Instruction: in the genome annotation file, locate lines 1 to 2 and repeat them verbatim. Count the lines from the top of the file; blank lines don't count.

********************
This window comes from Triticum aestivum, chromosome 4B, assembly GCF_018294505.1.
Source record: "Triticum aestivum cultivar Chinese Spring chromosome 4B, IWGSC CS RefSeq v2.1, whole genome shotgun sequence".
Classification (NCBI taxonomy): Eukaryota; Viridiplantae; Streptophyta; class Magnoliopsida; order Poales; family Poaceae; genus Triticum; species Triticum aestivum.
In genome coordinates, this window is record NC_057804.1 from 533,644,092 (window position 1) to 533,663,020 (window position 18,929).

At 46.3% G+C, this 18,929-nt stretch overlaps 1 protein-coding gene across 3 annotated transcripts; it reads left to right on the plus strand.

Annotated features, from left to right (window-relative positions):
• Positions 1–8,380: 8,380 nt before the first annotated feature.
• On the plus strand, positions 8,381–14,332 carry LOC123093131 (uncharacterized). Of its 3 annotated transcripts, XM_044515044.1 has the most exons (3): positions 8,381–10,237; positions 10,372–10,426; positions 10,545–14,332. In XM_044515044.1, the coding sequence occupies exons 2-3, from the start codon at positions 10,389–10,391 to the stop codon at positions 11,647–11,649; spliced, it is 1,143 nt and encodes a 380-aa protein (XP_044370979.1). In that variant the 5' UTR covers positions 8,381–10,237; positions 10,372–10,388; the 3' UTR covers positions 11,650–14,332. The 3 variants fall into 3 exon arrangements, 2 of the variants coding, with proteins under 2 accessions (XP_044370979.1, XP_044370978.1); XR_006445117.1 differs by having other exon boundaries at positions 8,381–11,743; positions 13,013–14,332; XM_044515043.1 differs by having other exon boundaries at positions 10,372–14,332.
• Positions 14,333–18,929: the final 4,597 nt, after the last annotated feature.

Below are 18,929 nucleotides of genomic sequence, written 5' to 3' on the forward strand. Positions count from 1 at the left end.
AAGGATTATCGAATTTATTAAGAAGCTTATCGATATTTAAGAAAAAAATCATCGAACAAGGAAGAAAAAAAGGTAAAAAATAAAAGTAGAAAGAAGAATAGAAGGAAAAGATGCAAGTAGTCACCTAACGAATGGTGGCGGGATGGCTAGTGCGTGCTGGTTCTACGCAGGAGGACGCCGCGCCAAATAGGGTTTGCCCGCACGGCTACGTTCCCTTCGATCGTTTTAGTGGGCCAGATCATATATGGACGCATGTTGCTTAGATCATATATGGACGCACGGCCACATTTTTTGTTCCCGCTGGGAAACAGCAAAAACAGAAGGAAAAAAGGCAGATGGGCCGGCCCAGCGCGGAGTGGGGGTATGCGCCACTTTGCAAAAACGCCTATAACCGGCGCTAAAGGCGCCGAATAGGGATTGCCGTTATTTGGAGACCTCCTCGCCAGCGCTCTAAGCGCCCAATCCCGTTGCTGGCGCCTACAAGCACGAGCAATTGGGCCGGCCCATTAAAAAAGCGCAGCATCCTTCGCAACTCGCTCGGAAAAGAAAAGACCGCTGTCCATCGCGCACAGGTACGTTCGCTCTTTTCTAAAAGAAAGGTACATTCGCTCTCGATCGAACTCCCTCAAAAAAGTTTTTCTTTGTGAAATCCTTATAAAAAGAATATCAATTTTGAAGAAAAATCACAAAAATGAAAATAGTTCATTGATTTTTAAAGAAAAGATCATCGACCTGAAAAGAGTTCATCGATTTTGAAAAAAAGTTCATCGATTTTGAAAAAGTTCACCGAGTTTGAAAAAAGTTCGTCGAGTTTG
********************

This window comes from Triticum aestivum, chromosome 4B, assembly GCF_018294505.1.
Source record: "Triticum aestivum cultivar Chinese Spring chromosome 4B, IWGSC CS RefSeq v2.1, whole genome shotgun sequence".